BERLIN – At last week’s World Cargo Symposium, Niall van de Wouw, managing director of CLIVE, said that the key to getting started in airfreight technology is to start small. Not a fan of what he called “big data,” he said big data was what tripped up DHL Global Forwarding’s failed attempt at rolling out its “New Forwarding Environment.” It was too much at once. “Small data is less risky and can be used starting tomorrow,” he said.
Jos Nuitjen, vice president of network integration strategy at Descartes Systems group said small-to-medium size freight forwarders tend to follow airlines with new IT rollouts, taking a horizontal approach, one document at a time. Nuijten said the pace needs to pick up for the industry to go digital because many customs authorities are requiring it, even going so far as to charge companies who don’t use e-documents.
There are hurdles, however. There are legal constraints as some trade lanes will not go paperless, with the biggest hurdle being getting companies and people to embrace change. Nuijten said data quality is essential. Different countries may have different requirements; information must be complete, valid, accurate, consistent and available. The information should arrive ahead of the shipment, he said.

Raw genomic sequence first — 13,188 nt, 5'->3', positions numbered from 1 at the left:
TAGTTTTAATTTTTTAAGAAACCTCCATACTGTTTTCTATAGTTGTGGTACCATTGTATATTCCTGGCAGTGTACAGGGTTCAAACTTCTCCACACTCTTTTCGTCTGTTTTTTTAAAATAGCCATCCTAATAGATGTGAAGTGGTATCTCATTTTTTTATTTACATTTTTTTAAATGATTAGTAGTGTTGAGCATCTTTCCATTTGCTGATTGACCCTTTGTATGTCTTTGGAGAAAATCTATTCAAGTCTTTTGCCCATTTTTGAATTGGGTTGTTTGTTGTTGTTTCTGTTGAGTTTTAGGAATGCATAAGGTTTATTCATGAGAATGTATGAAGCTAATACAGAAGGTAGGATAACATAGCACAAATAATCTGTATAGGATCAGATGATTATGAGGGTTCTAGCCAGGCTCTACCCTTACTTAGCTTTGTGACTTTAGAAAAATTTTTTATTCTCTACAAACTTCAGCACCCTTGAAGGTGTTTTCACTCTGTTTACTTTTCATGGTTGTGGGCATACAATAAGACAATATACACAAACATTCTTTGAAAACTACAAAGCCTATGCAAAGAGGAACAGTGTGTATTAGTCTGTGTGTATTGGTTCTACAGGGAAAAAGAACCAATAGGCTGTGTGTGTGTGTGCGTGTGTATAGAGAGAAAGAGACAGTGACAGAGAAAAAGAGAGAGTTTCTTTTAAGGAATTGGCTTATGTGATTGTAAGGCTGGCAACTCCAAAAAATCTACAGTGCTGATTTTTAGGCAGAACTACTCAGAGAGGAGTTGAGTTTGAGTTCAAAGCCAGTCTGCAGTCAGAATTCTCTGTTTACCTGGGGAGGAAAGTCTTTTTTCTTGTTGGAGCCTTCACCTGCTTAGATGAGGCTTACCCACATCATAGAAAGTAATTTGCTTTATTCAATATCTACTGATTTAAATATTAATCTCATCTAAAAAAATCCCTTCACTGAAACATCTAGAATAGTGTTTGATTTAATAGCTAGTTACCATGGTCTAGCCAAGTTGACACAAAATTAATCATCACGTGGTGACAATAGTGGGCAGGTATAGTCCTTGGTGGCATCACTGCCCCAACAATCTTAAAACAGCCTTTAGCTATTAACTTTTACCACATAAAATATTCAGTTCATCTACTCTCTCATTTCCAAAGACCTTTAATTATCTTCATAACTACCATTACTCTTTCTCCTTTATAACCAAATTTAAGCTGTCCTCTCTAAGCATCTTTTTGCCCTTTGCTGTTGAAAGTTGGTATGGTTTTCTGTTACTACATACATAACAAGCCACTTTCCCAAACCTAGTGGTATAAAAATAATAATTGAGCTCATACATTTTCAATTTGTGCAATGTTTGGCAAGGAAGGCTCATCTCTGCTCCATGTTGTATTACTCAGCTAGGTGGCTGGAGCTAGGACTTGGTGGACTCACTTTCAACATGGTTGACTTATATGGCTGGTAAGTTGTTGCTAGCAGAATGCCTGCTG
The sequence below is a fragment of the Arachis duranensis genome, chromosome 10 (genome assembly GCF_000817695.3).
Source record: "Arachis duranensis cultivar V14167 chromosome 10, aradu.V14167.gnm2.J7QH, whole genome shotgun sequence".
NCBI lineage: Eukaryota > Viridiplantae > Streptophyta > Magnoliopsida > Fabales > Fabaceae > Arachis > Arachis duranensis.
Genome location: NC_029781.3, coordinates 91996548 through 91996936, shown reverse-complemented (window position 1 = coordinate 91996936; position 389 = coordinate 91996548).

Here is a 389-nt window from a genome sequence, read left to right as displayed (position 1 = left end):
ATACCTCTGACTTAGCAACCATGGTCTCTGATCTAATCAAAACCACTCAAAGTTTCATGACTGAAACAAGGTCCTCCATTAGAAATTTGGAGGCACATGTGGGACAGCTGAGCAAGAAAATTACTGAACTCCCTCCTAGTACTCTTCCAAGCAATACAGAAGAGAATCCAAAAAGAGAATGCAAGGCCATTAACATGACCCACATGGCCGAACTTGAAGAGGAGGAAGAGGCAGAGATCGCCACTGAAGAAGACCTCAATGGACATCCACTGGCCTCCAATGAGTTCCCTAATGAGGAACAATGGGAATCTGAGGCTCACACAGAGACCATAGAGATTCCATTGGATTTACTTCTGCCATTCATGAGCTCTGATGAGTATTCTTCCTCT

Thorsten Friedrich, head of the e-AWB rollout for Lufthansa Cargo said the first steps include convincing ground handlers, forwarders and all partners to invest in IT, citing the speed, efficiency and integration of IT systems. “You have to convince people that this is the way to go,” Friedrich said. He said the investment in IT is worth it because of the valuable process efficiencies gained from going paperless.
A panel discussion moderated by Jim Friedel, president of Strategy Validation, followed, with panelists Friedrich; Nuijten; Serge Tripet, director of airfreight, Europe, with Agility Logistics; and Kunal Bhatt, senior manager, cargo business and performance automation, with Qatar Airways. Friedrich said data quality is what is hindering the industry from going forward to becoming paperless. He said Lufthansa has roll-out people that go to every one of their stations to train staff. Data quality tends to be a problem for many companies, Nuijten said, but forwarders have it particularly tough because they are often dealing with 20 or more airlines at a time.
Whether to roll out by station or go for “e-everything” at once seemed to be debatable. Friedrich was of the mind to roll out bundles of documents at one time. Also, all the players need to be at the table, Tripet said. Both Tripet and Nuijten said ground handlers and truckers need to be involved in the conversation as well. After all, they, too, are links in the chain.